Powers of Attorney Explained
A power of attorney, or POA, is a legal document that allows you to grant another person the authority to make decisions on your behalf. This person, commonly referred to as your “agent,” will make decisions and take actions as if they were you in the case you are not able to make those decisions yourself. POAs are an important part of planning for your future. What happens if you are incapacitated, and can’t make healthcare decisions for yourself? Who will make life-ending or life-prolonging decisions if you cannot? What if you can no longer manage your business or financial affairs on your own? POAs can resolve all of these questions, and give you peace of mind.
There are several types of POAs that you can create, but the two main categories include financial and health care. These give your agent specific authority to act on your behalf for financial decisions, or make healthcare choices, if you are incapacitated.
A Financial POA gives your chosen agent the authority to make financial decisions on your behalf. These can range from paying bills and expenses, or making deposits and withdrawals with your bank, to buying and selling real estate or other property. Your agent for finances will be able to sign documents and make choices as if they were you, on your behalf.
While generic financial POAs give broad authority to your agent, you can tailor your POA to meet your needs. For example, you can allow your agent to pay your bills and write checks, but prevent them from selling your property or buying new property.
A healthcare POA gives your agent the authority to make healthcare decisions for you. This can include medical treatments, medications, surgery, or in the worst-case scenario, end-of-life care. Hospitals typically want their patients to have a healthcare POA, so they know who to go to for decisions if you cannot make them for yourself. A healthcare POA agent can access your medical records for you, and will be allowed to seamlessly visit you if you are hospitalized.
Your agent under the healthcare power of attorney will only be able to act on your behalf if you are deemed incapacitated by doctors, and are unable to communicate your wishes. Healthcare POAs are an integral component of your long-term planning and should be included in any estate plan you come up with.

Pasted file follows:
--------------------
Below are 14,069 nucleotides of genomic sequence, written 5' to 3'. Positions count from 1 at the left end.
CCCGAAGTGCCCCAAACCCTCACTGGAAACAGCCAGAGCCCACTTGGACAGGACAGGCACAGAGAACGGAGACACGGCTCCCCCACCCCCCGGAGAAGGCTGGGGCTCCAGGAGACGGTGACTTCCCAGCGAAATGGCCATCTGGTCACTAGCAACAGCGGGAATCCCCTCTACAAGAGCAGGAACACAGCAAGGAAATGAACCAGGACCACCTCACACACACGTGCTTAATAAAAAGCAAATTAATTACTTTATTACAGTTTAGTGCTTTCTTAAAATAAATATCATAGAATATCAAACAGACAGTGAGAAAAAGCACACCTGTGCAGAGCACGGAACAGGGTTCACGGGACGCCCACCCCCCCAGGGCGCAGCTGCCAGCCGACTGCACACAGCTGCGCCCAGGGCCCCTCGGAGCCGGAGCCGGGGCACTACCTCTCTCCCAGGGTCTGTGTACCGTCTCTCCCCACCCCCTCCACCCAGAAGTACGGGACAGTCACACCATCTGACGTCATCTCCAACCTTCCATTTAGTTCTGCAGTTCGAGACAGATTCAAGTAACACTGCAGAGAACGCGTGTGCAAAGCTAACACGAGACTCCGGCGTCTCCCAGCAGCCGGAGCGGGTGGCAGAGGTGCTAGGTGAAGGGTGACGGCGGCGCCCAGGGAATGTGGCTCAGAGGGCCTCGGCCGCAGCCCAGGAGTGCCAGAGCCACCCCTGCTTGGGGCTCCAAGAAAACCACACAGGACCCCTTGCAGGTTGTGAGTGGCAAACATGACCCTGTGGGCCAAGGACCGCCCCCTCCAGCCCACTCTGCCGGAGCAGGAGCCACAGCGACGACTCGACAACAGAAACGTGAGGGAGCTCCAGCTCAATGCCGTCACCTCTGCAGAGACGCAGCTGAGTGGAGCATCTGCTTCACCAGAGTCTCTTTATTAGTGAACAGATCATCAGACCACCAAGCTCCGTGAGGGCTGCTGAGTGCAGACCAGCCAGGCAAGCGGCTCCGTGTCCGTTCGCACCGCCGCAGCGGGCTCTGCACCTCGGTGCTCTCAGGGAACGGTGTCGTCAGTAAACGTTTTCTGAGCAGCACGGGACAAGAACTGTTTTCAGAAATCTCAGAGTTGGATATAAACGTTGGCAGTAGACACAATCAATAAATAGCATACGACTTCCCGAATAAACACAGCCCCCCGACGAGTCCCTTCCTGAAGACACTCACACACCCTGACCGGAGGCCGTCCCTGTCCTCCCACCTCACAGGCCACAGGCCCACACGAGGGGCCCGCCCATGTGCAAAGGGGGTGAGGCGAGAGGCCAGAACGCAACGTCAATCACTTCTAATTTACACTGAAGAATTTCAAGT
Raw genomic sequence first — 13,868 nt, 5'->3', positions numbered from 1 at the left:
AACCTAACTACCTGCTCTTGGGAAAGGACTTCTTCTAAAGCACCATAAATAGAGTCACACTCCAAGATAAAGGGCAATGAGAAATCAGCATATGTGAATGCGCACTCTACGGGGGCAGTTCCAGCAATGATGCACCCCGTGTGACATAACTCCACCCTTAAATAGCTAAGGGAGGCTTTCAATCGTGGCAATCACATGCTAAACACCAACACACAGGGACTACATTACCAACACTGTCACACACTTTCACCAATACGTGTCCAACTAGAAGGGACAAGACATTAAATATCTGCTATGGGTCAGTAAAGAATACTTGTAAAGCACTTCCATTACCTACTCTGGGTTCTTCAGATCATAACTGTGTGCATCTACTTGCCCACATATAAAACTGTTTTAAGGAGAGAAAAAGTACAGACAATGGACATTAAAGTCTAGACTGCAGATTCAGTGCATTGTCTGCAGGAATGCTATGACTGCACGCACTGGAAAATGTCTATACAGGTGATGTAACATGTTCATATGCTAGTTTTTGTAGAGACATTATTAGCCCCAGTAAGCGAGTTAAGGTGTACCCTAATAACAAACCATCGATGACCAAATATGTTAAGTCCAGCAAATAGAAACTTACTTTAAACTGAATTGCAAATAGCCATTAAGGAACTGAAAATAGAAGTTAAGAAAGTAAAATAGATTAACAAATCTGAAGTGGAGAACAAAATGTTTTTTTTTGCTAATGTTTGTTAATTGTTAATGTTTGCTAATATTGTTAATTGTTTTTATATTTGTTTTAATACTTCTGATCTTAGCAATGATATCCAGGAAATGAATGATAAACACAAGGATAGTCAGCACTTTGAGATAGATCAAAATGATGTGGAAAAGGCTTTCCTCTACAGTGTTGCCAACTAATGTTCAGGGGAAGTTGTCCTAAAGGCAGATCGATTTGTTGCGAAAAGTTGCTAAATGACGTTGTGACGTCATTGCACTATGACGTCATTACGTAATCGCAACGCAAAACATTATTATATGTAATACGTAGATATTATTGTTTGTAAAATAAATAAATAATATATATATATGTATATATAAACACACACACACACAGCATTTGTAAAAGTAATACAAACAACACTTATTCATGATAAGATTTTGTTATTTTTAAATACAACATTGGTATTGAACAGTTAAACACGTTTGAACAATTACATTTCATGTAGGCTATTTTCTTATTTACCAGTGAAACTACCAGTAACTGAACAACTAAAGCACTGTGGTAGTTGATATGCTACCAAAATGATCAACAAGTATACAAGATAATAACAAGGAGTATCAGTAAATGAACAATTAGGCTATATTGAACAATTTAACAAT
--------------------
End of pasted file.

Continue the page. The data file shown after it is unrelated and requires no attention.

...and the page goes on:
Related to a healthcare POA is the living will. A living will is a document where you can leave specific instructions for your care in serious medical situations. For example, if you suffer a serious accident that leaves you reliant on a feeding tube and breathing machine, what would you want the doctors to do? With a living will, you can make these choices ahead of time, and your doctors will follow them. Like healthcare powers of attorney, doctors will only turn to a living will if you are unable to communicate your wishes.
“Durable” vs. “Springing”
Have you heard of either “durable” or “springing” POAs? These terms refer to when and how long a POA is effective. Durable POAs are effective the moment you sign them, and continue to be effective when you become incapacitated. When a POA doesn’t grant your agent authority until you are incapacitated, or until some other condition is met, the power of attorney is called a springing POA.
When determining what type of power of attorney you need, you should think about when you want your agent to be able to act on your behalf. Do you need someone to help with your finances now? Or are you planning for the worst, and only need a POA agent if you are incapacitated?
Ultimately, POAs are a crucial part of your short- and long-term estate planning. They are customizable, and allow you to rest easy, knowing that even if you can’t make your own decisions, the people you trust will be able to.
Ready to create a POA or Living Will? The attorneys at Russell Law Offices, S.C. are experienced and ready to help you create a plan that works for you and your needs. Call for a consultation today!